Dear Bankruptcy Adviser,
I live in Florida and had a Chapter 7 bankruptcy discharged last June. I have two liens on my home, which were filed prior to bankruptcy by junk debt collectors. Both of the original debts that led to the liens were included in bankruptcy. How do I get rid of these liens? I want to sell my home next year and move. Will these liens prevent sale?
This is a very serious issue. In brief, the liens will almost certainly delay or prevent the sale of your home. As well, while it may be possible to remove the liens, you will need to hire a lawyer.
The main thing to understand is that liens survive the bankruptcy process unless special action is taken with the court. In your case, while your creditor debt was discharged, your liens were not. You will need an attorney, familiar with the process in your state, to remove the liens, notify the county recorders office and clear the negative marks from your property’s title. Unlike cleaning up your credit report on your own, which I discussed in a previous article, “Post-bankruptcy credit report cleanup,” clearing a lien from your title report requires legal assistance.
It’s not just “Justin the bankruptcy attorney” saying you need legal assistance. The American Bankruptcy Institute says so, too.
I’ve been assuming that the lien is of the removable kind, but not all are. If the lien is a judgment resulting from credit card debt, it may be removable if the equity in your house is not too great. If you have too much equity, then the lien might have to be paid before you can sell the property.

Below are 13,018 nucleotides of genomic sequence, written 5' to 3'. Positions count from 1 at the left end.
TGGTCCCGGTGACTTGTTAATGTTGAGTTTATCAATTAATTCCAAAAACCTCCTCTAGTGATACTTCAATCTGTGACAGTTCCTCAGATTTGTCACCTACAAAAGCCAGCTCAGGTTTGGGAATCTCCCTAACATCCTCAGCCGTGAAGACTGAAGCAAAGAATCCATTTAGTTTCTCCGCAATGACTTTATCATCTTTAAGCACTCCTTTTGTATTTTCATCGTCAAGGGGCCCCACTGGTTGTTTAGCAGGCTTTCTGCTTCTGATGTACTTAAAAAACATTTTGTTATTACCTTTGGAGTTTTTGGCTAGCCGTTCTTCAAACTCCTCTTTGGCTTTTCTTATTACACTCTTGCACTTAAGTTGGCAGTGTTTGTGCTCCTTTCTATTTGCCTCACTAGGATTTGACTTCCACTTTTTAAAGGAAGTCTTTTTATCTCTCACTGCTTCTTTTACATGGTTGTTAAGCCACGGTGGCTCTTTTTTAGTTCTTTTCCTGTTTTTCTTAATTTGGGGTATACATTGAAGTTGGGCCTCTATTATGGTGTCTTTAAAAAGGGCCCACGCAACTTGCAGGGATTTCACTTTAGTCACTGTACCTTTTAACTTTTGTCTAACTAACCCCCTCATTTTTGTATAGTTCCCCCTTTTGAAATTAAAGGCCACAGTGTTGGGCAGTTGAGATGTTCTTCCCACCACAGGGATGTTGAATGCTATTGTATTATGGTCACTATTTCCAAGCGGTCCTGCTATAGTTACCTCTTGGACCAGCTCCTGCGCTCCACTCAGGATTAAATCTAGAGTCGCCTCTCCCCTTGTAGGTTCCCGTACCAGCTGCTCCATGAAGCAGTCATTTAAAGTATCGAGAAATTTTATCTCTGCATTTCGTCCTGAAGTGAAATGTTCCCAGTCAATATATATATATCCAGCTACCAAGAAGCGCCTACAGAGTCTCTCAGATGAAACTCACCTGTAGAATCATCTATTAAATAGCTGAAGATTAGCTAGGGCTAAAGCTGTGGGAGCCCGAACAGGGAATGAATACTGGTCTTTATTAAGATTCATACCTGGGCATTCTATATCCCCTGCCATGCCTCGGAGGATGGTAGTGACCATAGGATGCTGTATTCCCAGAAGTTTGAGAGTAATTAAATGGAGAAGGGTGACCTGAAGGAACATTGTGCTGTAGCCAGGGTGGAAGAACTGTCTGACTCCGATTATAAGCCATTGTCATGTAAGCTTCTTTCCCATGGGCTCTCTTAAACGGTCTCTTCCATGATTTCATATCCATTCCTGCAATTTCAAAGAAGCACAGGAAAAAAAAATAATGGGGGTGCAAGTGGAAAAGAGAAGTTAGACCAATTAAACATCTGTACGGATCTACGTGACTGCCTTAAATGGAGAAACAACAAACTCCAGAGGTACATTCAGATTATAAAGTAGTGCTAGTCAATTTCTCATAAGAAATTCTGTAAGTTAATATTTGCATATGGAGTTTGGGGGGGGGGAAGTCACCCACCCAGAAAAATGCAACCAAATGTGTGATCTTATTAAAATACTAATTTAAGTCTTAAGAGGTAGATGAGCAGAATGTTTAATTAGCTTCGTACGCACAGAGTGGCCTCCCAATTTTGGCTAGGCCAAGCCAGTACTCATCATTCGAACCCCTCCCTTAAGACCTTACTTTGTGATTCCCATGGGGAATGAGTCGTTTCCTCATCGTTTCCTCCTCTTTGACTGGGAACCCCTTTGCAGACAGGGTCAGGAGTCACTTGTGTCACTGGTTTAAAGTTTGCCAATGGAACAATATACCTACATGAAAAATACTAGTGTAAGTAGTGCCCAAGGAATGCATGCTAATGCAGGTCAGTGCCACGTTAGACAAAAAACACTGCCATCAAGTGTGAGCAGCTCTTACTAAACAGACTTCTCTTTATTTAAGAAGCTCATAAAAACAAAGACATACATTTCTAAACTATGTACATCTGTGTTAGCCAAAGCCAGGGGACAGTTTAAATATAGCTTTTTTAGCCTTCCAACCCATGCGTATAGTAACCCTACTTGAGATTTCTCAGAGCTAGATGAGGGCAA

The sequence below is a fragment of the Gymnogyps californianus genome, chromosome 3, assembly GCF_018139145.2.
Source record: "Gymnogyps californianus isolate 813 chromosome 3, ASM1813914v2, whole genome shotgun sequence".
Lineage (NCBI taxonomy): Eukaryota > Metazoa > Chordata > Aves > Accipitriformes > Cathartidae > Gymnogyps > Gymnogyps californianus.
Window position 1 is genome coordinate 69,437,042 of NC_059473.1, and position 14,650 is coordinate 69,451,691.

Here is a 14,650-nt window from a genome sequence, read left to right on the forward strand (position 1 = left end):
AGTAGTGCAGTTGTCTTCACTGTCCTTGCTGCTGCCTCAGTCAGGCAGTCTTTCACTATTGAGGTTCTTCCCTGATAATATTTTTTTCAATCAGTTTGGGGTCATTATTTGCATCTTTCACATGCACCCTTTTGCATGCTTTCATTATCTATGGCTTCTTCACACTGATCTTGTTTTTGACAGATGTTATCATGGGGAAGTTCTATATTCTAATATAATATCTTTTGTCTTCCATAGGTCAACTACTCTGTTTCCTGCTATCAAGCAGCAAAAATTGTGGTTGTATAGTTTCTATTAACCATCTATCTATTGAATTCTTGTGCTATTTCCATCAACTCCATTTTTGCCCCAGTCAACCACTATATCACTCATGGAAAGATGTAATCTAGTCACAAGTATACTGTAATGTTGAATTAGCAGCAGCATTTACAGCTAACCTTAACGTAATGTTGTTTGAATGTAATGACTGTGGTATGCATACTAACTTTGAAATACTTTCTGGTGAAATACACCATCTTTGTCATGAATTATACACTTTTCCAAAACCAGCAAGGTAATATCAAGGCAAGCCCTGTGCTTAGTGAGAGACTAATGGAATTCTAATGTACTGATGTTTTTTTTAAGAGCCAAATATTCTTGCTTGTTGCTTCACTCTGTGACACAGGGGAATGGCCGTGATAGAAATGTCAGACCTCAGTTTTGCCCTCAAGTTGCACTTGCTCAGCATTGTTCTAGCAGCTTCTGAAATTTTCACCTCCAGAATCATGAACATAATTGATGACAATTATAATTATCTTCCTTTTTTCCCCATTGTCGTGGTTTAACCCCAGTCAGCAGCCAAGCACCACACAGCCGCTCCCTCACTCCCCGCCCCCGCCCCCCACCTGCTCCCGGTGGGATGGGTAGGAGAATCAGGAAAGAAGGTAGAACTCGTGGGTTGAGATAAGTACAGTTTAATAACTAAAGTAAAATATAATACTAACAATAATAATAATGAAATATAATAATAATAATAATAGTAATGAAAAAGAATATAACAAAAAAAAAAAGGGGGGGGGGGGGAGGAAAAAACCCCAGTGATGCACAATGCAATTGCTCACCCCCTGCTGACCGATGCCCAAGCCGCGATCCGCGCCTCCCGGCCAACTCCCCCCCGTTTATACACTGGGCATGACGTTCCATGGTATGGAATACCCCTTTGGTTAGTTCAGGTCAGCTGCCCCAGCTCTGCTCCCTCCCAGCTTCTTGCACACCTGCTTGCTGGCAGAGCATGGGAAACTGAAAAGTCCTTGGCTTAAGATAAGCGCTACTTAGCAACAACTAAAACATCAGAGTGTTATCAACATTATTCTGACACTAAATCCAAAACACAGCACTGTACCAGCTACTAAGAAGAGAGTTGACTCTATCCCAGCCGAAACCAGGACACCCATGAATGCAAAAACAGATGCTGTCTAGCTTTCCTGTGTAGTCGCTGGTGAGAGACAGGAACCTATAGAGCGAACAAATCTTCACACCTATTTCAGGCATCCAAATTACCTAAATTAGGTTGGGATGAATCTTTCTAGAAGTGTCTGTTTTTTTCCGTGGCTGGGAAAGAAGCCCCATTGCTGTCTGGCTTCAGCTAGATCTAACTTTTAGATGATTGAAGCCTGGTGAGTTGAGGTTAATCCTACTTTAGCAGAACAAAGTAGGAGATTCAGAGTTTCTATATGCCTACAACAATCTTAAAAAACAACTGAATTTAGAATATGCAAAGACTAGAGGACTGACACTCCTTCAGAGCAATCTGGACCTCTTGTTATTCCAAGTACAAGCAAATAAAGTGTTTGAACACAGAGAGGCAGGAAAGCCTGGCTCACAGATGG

A mechanic’s lien, on the other hand, is not removable at all, even if you have limited equity in your home.
For example, a home repair company placed a lien on my client’s property after placing aluminum siding on the house and never receiving payment in full for the work. If my client sells the property before paying off the lien, the lien will be paid at the time of the sale and the appropriate amounts credited to the home repair company.
In your case, Tom, the best thing you can do right now is to be proactive. Do not wait until one month before you want to sell your home. Get a lawyer and start the process to remove the liens and clear your title prior to listing your home on the market.
Finally, let me congratulate you. You’re a homeowner, and you successfully received your discharge. All things considered, you’re doing quite well. Hang in there, and keep handling these financial obstacles as they come up.